‘Leave him alone then. Don’t run after him.’

Isabel turned her eyes away from him; they rested upon his little drawing. ‘I must go to England,’ she said, with a full consciousness that her tone might strike an irritable man of taste as stupidly obstinate.

‘I shall not like it if you do.’ Osmond remarked.

‘Why should I mind that? You won’t like it if I don’t. You like nothing I do or don’t do. You pretend to think I lie.’

Osmond turned slightly pale; he gave a cold smile. ‘That’s why you must go then? Not to see your cousin, but to take a revenge on me.’

‘I know nothing about revenge.’

‘I do,’ said Osmond. ‘Don’t give me an occasion.’

‘You’re only too eager to take one. You wish immensely that I would commit some folly.’

‘I should be gratified in that case if you disobeyed me.’

‘If I disobeyed you?’ said Isabel in a low tone which had the effect of mildness.

‘Let it be clear. If you leave Rome to-day it will be a piece of the most deliberate, the most calculated, opposition.’

‘How can you call it calculated? I received my aunt’s telegram but three minutes ago.’

‘You calculate rapidly; it’s a great accomplishment. I don’t see why we should prolong our discussion; you know my wish.’ And he stood there as if he expected to see her withdraw.

But she never moved; she couldn’t move, strange as it may seem; she still wished to justify herself; he had the power, in an extraordinary degree, of making her feel this need. There was something in her imagination he could always appeal to against her judgement. ‘You’ve no reason for such a wish,’ said Isabel, ‘and I’ve every reason for going. I can’t tell you how unjust you seem to me. But I think you know. It’s your own opposition that’s calculated. It’s malignant.’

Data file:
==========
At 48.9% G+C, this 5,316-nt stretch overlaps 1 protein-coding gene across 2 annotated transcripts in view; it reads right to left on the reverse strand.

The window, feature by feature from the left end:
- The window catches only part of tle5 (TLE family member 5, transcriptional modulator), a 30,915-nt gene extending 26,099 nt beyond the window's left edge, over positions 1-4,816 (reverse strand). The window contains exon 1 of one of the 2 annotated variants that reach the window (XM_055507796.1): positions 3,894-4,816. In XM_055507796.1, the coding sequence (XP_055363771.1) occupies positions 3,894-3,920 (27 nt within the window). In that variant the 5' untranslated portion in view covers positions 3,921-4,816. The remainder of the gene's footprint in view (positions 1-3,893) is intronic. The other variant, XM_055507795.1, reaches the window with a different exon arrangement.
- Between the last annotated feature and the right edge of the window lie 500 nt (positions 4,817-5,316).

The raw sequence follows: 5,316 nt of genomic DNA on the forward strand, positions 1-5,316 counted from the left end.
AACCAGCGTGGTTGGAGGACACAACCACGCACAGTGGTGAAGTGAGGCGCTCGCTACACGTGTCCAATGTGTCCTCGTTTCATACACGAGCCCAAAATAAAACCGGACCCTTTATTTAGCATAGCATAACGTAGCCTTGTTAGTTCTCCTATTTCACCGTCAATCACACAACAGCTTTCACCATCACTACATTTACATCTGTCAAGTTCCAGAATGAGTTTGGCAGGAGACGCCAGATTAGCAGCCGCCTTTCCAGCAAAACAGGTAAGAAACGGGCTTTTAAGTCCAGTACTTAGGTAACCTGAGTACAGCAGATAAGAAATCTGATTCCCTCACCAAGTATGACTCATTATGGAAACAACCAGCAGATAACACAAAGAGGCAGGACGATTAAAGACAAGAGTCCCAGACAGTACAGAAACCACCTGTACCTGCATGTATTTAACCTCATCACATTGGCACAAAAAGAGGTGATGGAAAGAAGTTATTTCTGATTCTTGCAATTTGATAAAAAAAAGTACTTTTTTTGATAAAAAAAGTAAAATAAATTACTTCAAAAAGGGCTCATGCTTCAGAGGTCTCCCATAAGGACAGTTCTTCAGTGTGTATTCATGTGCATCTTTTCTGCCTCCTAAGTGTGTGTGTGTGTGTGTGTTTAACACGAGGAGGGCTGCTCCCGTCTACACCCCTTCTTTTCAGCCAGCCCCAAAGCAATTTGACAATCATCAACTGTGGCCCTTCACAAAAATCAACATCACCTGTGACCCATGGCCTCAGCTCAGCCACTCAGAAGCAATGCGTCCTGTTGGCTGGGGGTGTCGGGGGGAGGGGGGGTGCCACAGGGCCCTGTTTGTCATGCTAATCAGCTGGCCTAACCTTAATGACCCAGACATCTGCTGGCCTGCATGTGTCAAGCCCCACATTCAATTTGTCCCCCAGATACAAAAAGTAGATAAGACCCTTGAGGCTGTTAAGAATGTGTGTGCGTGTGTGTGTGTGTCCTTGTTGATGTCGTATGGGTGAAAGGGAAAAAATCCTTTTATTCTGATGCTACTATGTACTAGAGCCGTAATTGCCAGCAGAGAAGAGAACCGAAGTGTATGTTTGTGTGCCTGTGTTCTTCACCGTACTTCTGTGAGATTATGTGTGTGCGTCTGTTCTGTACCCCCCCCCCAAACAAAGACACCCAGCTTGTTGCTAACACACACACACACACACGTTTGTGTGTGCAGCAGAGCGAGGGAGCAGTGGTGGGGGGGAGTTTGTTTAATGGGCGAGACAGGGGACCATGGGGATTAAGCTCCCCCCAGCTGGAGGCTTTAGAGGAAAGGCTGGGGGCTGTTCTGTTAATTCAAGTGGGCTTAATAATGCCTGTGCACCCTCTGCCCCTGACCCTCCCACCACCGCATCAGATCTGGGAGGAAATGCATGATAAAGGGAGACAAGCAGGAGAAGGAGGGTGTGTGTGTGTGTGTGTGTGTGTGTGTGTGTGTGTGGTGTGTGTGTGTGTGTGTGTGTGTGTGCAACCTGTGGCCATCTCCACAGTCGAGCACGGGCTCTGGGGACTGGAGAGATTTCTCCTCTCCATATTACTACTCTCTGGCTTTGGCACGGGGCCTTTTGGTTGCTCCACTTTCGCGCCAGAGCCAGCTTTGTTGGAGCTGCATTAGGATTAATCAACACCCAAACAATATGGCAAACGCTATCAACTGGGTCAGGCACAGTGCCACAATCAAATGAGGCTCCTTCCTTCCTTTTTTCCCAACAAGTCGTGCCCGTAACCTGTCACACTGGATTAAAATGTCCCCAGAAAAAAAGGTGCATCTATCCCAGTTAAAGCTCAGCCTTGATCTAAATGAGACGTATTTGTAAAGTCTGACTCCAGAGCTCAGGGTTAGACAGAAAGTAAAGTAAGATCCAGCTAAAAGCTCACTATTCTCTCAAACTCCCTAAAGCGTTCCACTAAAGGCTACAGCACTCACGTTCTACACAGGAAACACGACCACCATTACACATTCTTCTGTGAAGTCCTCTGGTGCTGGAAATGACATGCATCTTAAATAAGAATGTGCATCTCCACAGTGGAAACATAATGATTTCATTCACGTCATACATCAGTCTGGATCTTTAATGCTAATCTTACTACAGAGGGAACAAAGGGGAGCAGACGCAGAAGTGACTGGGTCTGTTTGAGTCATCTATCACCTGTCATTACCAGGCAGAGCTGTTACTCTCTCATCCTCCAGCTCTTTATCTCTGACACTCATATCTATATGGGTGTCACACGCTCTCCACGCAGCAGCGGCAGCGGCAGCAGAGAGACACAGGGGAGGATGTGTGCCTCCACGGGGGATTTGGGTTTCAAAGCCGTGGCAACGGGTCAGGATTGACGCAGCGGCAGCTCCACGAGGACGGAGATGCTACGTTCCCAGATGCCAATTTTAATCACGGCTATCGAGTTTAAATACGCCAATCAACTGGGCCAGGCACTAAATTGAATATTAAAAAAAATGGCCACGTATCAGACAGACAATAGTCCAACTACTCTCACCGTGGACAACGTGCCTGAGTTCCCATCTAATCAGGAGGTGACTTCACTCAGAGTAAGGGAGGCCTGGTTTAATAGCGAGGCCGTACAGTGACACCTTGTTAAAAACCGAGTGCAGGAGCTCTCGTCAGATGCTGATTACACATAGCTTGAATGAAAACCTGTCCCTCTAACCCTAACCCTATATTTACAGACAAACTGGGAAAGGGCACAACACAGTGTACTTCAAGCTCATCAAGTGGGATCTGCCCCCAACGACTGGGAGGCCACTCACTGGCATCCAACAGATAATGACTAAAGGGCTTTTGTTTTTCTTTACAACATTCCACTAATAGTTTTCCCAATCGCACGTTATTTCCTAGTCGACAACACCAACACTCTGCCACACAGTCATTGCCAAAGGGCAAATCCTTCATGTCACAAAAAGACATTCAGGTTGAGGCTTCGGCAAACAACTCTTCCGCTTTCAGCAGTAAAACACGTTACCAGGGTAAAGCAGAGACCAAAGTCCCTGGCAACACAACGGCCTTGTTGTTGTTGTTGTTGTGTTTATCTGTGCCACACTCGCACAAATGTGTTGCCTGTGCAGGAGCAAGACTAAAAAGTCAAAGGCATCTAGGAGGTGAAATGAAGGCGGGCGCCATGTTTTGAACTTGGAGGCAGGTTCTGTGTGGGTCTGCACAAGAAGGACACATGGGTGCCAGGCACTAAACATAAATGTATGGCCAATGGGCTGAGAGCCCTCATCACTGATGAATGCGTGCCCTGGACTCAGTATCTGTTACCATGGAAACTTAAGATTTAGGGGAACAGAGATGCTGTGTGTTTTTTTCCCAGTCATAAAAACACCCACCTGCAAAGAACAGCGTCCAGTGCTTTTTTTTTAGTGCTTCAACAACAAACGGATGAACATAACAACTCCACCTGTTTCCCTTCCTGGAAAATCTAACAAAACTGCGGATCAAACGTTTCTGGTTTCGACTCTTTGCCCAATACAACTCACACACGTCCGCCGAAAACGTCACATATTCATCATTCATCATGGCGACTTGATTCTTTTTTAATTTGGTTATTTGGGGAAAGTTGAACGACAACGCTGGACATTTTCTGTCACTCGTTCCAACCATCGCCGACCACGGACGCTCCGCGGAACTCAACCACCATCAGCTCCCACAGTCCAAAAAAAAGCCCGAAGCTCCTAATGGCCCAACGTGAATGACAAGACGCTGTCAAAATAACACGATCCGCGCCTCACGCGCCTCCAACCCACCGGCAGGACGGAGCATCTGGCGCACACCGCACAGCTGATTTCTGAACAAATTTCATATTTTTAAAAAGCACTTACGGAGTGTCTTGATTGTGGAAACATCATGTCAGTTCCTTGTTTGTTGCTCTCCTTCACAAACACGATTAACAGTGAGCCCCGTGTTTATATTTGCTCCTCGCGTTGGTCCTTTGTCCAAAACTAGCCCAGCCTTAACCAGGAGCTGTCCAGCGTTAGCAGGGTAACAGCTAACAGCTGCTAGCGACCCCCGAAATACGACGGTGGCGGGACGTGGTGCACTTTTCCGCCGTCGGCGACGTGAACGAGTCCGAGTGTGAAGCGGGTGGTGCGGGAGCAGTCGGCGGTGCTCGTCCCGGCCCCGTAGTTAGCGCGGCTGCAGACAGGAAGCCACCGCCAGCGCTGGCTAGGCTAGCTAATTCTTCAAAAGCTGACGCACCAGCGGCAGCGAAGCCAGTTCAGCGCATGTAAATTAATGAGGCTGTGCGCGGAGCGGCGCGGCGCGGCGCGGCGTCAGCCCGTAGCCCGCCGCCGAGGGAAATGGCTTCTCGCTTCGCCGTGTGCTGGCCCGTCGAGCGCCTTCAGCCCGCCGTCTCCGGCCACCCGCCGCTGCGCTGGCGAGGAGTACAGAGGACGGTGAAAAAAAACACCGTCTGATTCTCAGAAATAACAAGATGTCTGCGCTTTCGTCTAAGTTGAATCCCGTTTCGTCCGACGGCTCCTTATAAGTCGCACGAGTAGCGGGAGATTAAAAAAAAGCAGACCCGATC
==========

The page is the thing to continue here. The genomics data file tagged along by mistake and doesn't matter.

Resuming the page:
She had never uttered her worst thought to her husband before, and the sensation of hearing it was evidently new to Osmond. But he showed no surprise, and his coolness was apparently a proof that he had believed his wife would in fact be unable to resist for ever his ingenious endeavour to draw her out. ‘It’s all the more intense then,’ he answered. And he added almost as if he were giving her a friendly counsel: ‘This is a very important matter.’ She recognized that; she was fully conscious of the weight of the occasion; she knew that between them they had arrived at a crisis. Its gravity made her careful; she said nothing, and he went on. ‘You say I’ve no reason? I have the very best. I dislike, from the bottom of my soul, what you intend to do. It’s dishonourable; it’s indelicate; it’s indecent. Your cousin is nothing whatever to me, and I’m under no obligation to make concessions to him. I’ve already made the very handsomest. Your relations with him, while he was here, kept me on pins and needles; but I let that pass, because from week to week I expected him to go. I’ve never liked him and he has never liked me. That’s why you like him—because he hates me,’ said Osmond with a quick, barely audible tremor in his voice. ‘I’ve an ideal of what my wife should do and should not do. She should not travel across Europe alone, in defiance of my deepest desire, to sit at the bedside of other men. Your cousin’s nothing to you; he’s nothing to us. You smile most expressively when I talk about us, but I assure you that we, we, Mrs Osmond, is all I know. I take our marriage seriously; you appear to have found a way of not doing so. I’m not aware that we’re divorced or separated; for me we’re indissolubly united. You are nearer to me than any human creature, and I’m nearer to you. It may be a disagreeable proximity; it’s one, at any rate, of our own deliberate making. You don’t like to be reminded of that, I know; but I’m perfectly

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